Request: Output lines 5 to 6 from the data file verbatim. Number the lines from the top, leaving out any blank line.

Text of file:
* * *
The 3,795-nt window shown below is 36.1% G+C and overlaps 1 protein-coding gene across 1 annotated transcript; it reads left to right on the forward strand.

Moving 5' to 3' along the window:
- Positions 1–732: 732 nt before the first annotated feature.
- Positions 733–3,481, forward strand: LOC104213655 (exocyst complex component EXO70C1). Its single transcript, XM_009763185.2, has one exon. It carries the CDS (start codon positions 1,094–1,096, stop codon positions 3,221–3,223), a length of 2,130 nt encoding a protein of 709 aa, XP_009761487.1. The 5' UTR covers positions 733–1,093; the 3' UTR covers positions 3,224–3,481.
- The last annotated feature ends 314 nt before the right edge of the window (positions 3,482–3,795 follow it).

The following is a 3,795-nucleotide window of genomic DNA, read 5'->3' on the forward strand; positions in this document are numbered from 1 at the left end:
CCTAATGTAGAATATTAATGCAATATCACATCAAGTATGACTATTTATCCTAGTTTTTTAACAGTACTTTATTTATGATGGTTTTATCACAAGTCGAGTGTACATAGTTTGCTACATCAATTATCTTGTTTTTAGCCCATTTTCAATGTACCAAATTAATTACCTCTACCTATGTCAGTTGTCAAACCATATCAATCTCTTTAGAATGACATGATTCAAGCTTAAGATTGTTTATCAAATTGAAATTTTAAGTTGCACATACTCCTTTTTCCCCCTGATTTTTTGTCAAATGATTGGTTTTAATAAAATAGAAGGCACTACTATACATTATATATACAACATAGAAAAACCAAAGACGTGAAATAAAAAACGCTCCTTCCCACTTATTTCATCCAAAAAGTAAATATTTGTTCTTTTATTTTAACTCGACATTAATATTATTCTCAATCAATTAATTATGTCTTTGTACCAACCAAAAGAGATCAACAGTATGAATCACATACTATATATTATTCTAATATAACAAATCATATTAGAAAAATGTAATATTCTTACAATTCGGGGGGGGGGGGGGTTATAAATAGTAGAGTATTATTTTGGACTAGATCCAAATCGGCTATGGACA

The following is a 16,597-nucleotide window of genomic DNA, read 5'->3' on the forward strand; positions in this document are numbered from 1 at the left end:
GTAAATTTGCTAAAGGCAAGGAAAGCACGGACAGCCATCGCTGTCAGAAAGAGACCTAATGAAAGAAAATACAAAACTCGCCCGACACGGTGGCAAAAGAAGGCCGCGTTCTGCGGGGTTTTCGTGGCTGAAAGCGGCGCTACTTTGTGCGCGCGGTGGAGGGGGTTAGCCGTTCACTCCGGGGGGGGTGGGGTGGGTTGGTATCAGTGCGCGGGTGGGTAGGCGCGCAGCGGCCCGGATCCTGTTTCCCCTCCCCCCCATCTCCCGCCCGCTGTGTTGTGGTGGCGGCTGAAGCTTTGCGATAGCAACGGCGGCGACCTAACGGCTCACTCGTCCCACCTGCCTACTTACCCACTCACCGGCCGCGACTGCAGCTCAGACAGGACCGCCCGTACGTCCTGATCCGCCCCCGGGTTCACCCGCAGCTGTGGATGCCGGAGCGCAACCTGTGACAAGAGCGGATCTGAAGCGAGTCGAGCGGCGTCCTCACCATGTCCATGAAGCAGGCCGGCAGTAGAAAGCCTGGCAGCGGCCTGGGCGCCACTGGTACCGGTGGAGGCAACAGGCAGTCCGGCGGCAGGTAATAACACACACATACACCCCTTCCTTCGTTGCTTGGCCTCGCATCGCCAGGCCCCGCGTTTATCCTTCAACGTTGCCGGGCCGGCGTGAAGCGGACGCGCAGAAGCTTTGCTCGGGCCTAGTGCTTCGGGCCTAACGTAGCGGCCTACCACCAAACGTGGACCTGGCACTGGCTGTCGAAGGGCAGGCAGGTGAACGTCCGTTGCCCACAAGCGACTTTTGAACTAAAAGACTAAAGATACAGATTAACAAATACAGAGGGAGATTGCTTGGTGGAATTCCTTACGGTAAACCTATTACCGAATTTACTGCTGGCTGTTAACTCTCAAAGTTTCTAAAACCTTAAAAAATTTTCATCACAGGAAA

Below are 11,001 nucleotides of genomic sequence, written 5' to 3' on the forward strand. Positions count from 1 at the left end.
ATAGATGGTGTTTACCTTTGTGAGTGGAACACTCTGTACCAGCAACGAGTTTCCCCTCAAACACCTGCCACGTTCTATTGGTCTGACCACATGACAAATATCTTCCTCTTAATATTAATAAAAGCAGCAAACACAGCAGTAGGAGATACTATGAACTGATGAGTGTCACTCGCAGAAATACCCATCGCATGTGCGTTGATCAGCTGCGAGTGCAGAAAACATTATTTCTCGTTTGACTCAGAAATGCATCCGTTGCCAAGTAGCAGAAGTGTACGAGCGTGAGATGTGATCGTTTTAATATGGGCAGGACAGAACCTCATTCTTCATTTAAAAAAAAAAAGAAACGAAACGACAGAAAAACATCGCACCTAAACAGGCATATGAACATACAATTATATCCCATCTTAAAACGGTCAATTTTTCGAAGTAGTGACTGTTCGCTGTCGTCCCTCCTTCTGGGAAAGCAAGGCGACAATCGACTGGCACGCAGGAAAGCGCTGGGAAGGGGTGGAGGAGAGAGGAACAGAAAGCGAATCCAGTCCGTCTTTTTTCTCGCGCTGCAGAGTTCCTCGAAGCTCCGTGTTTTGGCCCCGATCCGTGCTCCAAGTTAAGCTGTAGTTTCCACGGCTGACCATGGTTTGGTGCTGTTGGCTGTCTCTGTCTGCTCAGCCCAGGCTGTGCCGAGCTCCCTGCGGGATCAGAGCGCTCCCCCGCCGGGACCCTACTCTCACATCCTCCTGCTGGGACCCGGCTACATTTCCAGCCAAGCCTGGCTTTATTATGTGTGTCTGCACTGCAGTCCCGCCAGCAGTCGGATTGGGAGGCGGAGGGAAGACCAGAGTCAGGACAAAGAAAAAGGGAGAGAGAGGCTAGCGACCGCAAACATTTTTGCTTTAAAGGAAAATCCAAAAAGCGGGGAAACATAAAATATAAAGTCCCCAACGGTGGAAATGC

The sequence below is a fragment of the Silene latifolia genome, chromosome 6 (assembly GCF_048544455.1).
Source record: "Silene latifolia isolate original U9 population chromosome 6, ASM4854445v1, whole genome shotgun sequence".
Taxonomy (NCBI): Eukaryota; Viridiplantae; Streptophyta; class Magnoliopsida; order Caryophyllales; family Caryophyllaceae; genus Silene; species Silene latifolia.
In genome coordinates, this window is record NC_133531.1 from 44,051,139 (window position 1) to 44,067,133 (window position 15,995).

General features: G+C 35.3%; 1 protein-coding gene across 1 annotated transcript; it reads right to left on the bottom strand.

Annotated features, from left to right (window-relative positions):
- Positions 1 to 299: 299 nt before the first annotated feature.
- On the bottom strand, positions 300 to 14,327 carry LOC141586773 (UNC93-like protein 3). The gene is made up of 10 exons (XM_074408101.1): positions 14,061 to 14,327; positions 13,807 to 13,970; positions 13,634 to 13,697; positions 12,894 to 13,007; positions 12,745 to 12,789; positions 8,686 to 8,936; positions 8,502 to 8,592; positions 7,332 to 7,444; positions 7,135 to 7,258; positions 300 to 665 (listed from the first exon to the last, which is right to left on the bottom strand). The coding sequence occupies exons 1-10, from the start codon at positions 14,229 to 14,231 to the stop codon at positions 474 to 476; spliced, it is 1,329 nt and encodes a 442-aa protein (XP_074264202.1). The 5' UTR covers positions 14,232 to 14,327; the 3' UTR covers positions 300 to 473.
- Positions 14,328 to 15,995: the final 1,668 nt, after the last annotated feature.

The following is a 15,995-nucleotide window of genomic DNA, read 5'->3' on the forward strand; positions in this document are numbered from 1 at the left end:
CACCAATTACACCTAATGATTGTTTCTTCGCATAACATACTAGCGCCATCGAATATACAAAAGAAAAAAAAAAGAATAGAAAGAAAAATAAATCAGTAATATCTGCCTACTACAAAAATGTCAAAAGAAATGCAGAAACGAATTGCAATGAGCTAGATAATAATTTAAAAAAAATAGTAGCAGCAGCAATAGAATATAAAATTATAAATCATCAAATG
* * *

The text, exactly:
- The last annotated feature ends 314 nt before the right edge of the window (positions 3,482–3,795 follow it).

The following is a 3,795-nucleotide window of genomic DNA, read 5'->3' on the forward strand; positions in this document are numbered from 1 at the left end: